Oil & Gas
Feature Articles
Global Crude Trade Rebound and Stocks
April 2021
Crude oil markets may have successfully rebounded from the shockwave of COVID-19, but a positive medium-term outlook for crude and products trade is far from secure.

The supply picture is being blurred by heightened uncertainty which has created an investment dilemma for producers. This is being considered against global demand that may never return to pre-COVID-19 levels, according to the International Energy Agency (IEA).

However, the change in behaviour invoked by COVID-19, including remote working and severely reduced travel, could combine with a more vigorous focus on a low carbon future to reduce global oil demand. In 2020, the start of the IEA’s forecast period, oil demand was nearly 9Mbpd below the level seen in 2019, and it is not expected to return to that level before 2023.

This means that peak oil could happen sooner than anticipated, a prospect that is making oil producers jittery in committing to long term investments.

On the supply side, the heightened uncertainty over the outlook has created a dilemma for producers, according to the IEA report. Investment decisions made today could either bring on too much capacity that is left unused or too little oil to meet demand.

Only a marginal rise in global upstream investment is expected this year after operators spent one-third less in 2020 than planned at the start of the year.

Those sharp spending cuts and project delays are already constraining supply growth across the globe, with world oil production capacity now set to increase by 5Mbpd by 2026.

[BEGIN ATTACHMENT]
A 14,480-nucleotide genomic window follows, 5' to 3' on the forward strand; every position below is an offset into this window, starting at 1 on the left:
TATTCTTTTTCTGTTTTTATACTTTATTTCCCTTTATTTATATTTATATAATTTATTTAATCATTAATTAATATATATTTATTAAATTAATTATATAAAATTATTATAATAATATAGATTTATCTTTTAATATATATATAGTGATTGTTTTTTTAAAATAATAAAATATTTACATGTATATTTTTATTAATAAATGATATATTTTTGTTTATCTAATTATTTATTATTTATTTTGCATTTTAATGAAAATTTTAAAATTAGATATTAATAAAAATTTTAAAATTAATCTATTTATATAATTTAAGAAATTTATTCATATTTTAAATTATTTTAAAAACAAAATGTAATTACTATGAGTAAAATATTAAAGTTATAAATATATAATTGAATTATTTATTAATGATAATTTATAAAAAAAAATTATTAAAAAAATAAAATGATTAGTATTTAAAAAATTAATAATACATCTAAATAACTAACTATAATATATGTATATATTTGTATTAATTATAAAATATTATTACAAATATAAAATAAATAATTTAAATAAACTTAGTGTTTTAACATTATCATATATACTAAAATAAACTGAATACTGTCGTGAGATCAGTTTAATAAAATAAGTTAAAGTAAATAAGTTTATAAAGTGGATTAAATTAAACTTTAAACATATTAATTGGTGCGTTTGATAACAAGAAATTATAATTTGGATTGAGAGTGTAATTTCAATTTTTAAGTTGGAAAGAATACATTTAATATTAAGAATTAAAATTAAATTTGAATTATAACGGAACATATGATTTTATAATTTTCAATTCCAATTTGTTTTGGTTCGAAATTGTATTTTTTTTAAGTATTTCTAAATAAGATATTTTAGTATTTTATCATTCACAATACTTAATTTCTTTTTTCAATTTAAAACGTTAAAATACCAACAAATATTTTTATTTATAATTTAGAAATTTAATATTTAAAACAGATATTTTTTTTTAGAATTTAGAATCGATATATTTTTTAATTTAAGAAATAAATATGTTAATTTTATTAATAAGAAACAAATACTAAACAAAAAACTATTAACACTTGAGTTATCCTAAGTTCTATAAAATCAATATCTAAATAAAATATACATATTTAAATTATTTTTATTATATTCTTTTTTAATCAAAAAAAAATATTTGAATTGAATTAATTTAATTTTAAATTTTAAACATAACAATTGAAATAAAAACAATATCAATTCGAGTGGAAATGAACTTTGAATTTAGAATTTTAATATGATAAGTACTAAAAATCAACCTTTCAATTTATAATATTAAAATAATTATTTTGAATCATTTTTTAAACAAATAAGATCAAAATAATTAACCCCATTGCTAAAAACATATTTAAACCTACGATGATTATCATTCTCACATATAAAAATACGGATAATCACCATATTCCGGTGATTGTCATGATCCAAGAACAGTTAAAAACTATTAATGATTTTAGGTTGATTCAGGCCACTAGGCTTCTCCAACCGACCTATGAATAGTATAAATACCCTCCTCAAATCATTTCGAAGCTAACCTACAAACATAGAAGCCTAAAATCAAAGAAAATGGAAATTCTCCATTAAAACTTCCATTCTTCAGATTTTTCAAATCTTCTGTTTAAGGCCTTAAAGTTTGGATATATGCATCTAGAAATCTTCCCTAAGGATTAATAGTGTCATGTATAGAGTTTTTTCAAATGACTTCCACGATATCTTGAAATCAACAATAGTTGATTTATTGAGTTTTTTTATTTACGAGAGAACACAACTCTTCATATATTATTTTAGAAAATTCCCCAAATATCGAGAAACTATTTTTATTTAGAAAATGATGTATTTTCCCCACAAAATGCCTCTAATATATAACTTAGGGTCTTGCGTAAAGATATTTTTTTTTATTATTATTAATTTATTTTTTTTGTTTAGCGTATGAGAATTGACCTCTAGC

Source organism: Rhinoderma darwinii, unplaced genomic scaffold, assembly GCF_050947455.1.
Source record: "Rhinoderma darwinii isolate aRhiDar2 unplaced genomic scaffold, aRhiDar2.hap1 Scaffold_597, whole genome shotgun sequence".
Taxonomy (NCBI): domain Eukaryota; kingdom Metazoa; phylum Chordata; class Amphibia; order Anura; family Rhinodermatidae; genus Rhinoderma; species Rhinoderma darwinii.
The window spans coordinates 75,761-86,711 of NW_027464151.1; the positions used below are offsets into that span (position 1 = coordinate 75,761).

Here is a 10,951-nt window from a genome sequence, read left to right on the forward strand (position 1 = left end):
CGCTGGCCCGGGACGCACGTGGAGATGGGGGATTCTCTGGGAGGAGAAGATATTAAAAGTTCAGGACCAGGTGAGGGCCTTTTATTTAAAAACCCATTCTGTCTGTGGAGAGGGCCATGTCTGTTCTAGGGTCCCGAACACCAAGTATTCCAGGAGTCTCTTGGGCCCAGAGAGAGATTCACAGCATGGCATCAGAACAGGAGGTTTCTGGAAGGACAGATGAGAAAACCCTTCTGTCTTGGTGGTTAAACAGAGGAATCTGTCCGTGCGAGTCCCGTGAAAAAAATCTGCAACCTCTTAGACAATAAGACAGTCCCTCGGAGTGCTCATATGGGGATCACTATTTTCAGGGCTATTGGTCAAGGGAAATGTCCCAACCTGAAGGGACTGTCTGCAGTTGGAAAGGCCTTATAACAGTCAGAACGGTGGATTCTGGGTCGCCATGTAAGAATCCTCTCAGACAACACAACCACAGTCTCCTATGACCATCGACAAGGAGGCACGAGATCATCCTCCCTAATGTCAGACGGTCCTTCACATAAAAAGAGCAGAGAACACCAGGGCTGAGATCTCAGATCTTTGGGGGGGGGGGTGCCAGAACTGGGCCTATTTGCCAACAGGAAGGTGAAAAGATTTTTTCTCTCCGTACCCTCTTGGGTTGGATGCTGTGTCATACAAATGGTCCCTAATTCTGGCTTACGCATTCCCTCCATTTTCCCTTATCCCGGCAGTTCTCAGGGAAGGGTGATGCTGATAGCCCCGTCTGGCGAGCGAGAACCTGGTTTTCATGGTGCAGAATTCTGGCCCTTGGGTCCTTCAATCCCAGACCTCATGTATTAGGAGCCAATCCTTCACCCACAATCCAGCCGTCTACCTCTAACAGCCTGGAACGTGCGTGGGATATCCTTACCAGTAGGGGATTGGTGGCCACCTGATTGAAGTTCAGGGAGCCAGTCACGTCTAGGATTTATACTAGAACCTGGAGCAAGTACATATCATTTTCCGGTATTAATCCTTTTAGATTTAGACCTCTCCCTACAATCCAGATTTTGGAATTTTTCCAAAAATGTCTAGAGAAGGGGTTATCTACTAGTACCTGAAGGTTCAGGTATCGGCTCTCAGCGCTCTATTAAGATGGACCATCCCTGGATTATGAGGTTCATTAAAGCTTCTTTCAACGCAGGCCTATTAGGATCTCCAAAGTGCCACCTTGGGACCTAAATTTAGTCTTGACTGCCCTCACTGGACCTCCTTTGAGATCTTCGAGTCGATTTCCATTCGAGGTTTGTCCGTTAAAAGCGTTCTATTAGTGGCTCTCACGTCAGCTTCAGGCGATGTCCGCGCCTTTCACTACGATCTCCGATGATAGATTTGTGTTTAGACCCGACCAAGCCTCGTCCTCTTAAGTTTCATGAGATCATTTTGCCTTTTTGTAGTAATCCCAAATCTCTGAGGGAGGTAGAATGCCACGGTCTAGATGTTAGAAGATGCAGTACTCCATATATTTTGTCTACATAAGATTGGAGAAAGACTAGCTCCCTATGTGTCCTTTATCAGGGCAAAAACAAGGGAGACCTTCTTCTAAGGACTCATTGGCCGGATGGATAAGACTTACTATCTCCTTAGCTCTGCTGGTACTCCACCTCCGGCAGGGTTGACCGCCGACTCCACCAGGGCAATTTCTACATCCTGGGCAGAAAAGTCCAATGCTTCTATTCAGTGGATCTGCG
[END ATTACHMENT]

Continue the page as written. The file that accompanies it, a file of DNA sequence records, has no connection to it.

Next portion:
In the absence of stronger policy action, global oil production would need to rise 10.2Mbpd by 2026 to meet the expected rebound in demand. That said, the COVID-19 related collapse in demand means that there is a spare production capacity cushion of a record 9Mbpd that could keep global markets comfortable in the near-term. 

However, in the absence of fresh investment that supply ‘cushion’ will slowly erode, according to the IEA. Rationalisation in the refining sector will put further pressure on this capacity cushion and while global shutdowns of 3.6Mbpd have already been announced, a total of at least 6Mbpd will be required to allow utilisation rates to return to above 80%.


Huge Inventory Surplus

In 2020, COVID-19 dramatically reduced the demand for crude oil, which was coupled with an oversupply due to Saudi Arabia increasing oil production and OPEC and non-OPEC countries failing to come to an agreement on reducing oil production. This meant storage tanks were near capacity. In response, oil storage companies drastically increased their storage lease costs by up to 100%.

Drawdowns of the huge inventory surplus – which amounted to more than 1.0 Billion barrels (Bbbl) of crude oil, feedstocks and oil products accumulated in various storage sites around the world in 2020 – started in June 2020.


China's Stock Build

China accounted for around 60% of global crude oil stock builds in 2020, according to the IEA, increasing its stock holdings to an estimated high of 955 Million barrels (Mbbls) in September 2020.  Some of the inventory stores are now filtering back into the market as demand recovers and OPEC+ production cuts bite, however not all will return.

Crude oil inventories in China declined from the September high to a low of approximately 910Mbbls in January 2021.  The March stock level is believed to be around 930Mbbls, down 25Mbbls from a September 2020 peak. COVID-19 accelerated the decline of Chinese stocks as did new storage capacity, new refining capacity, and a renewed focus on import independence and energy security.